Before Paris, we had the most lovely whirlwind of a trip to Edinburgh, Scotland. We had gorgeous weather and a marvelous time together, just the five of us. I long to tell you all about it – oh, how I do – but, for now, let’s just have a little peek into the wide, weird world of an English-speaking expat.
When you live in a foreign country and don’t speak the language, you get quite used to living in a bubble. You may think the description cliché, but it’s spot on.
Inside the bubble, things are quiet. Others may chat, giggle, debate, argue, or whisper around you. But the funny thing is… you don’t really hear any of it.
There’s no picking up a snippet from the teenagers here or a stray comment from the elderly couple there. You have absolutely no idea if the person next to you is gossiping about her best friend or discussing the finer points of Nietzsche.
When you open up your mouth to speak in your native language (because, of course, that’s what tumbles out first), those outside the bubble either stare or ignore you. It’s impossible to tell whether you’re understood or not because interaction simply does.not.happen.
In some ways, you’re… invisible.
In other ways, you’re on display for all the world (okay, the train) to see. Eating out, grocery shopping, waiting for the bus.. these are all relatively quiet affairs. It’s a silent phenomenon, one that sneaks up on you and becomes firmly ingrained while you remain oblivious, until…
One day, you find yourself in another place, a land where everyone hears, understands, and -gasp- speaks to you. This isn’t a forced exchange full of necessities and awkward pronunciation. No, here the conversation is effortless.
The bubble bursts. And suddenly, everything just got a whole.lot.LOUDER.
You try to finish your lunch, but the girl in the booth next to you just won’t shut up about her problems with the landlady.
The college kids sitting behind you on the bus are bragging about how many countries they’ve visited (three), how cultured they now are, and how that one time they… was just SO funny!
A man stops on the street mid-stride to suggest you try the coffee shop (his favorite) around the corner because you’re discussing where you should go to warm up on this chilly morning.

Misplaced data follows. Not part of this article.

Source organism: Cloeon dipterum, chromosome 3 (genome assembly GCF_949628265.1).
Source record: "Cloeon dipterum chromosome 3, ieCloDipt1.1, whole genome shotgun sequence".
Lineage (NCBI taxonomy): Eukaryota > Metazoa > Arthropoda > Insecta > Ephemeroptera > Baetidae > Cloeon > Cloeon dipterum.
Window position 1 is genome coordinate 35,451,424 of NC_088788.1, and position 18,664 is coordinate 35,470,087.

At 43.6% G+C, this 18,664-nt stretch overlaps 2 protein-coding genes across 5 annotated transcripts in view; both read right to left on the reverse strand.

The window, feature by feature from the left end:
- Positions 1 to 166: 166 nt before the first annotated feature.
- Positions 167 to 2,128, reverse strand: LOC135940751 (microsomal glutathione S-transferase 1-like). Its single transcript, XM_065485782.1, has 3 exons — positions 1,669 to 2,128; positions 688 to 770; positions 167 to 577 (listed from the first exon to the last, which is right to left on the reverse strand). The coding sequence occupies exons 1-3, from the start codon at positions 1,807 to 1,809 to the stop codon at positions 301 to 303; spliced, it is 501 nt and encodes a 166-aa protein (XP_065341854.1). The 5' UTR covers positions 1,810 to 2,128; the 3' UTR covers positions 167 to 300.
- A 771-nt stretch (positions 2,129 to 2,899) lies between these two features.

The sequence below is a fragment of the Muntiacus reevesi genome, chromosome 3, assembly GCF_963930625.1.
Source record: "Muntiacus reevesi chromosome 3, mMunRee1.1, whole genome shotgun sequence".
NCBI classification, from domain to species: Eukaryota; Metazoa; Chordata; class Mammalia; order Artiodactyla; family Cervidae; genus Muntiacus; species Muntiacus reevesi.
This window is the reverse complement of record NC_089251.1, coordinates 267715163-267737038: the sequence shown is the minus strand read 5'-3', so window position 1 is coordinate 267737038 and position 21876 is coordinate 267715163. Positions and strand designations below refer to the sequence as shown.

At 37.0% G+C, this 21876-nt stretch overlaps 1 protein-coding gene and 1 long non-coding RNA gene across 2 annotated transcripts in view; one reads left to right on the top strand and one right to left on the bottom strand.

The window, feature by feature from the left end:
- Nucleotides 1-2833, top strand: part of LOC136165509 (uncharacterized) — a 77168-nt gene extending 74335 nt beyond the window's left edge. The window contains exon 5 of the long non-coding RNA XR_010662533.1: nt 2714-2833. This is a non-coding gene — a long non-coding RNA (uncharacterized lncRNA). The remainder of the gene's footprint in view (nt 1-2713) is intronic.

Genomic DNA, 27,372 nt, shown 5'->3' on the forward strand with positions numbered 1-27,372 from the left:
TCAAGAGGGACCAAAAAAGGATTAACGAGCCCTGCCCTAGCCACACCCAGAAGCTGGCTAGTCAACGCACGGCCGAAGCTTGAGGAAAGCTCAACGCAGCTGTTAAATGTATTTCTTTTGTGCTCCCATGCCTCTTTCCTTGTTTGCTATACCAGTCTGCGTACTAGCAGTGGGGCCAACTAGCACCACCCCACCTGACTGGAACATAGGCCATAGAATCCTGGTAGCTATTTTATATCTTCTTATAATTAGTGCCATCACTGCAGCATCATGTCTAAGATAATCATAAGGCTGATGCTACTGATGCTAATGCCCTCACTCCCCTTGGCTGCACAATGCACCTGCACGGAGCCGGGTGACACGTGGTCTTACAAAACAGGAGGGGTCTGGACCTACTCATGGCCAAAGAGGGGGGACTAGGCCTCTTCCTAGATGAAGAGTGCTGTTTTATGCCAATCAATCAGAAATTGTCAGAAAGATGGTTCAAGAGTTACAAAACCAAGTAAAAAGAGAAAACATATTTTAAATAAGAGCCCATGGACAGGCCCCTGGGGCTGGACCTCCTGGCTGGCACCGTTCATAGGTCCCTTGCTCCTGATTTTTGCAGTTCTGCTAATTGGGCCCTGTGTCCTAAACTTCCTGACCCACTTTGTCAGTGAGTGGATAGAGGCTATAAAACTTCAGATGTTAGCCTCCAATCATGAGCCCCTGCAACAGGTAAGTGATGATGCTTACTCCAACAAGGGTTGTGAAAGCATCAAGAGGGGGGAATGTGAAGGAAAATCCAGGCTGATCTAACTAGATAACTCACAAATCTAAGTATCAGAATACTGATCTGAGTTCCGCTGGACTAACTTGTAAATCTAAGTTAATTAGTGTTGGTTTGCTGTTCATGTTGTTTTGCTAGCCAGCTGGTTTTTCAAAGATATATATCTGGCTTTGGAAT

You ask the bus driver to help you figure out which stop is closest to your holiday apartment, and he agrees, smiles (!), and gives a shout when you’re nearly there.
It’s hard to explain to someone who’s never experienced it, but going to a foreign country and hearing English spoken is really very strange.
We’ve come to expect this hokey-smokes-we-can-understand-everyone-and-CRAP-they-understand-us phenomenon when we go back to the US. We become a bit disconcerted on the plane when flight attendants greet our children and make conversation. (Can you imagine someone talking to your child on the street and completely excluding you because they can tell you don’t understand? For us, this is our normal.) This disorientation grows until we finally recoil in utter shock when the cashier at the sparkly, big-box grocery store chats us up.
“How y’all doin’ today?”
This is reverse culture shock, and we live it every time we go to America.
But it was a new thing for us to experience a foreign country without a foreign language. It was… fantastic. Comforting. Therapeutic. Welcome…
Since we know it will be our last year to live in our current city, we often try to imagine ourselves as residents in the places we visit. Could we live here? Would we want to?
And while Scotland would take a lot of getting used to (I’ve never stared at traffic, drivers, and cars so much in my life – how do they drive on the left?), at least we would be insiders in a way.
Language. We miss so much being outside the deutschsprachig circle here in Germany. We cannot fight or fend for ourselves in many situations. ‘Tis true that I have only myself, my lack of time, commitment, and determination to blame. It is our/my struggle, and often brings me/us shame.
So, in between language blunders and fragmented exchanges, we wonder. How important is it? Should we make every effort to become fluent? Is it time to pop the bubble and live out loud?
My answer… is yes.
And so with this long-winded attempt to explain the freakish feelings we experienced in Scotland, I have a small announcement to make.
I’m taking a break.
It’s not you.. it’s me.
I love this blog for many reasons. It’s been my creative outlet for nearly four years. It’s pushed me to explore some really random corners of the world as well as to find the marvels and miracles amid the many mishaps of (my) expat life.
But, most of all, I have loved meeting all of you. I have made real life friends because of this blog, and truth be told, I don’t intend to stop. While I need to set aside the time I normally spend here at Thrifty Travel Mama to study German, I don’t plan on disappearing completely. I may post sporadic updates and quick recaps of our trips. But, I won’t be able to create regularly scheduled content for at least a few months.
I still plan to answer comments (though you may have better luck with email), and I will still be reading your posts and cheering for your adventures. I hope, when I’m finally able again, that you’ll be back to champion mine as well.
Wish me luck – it’s going to be DEAFENING out there.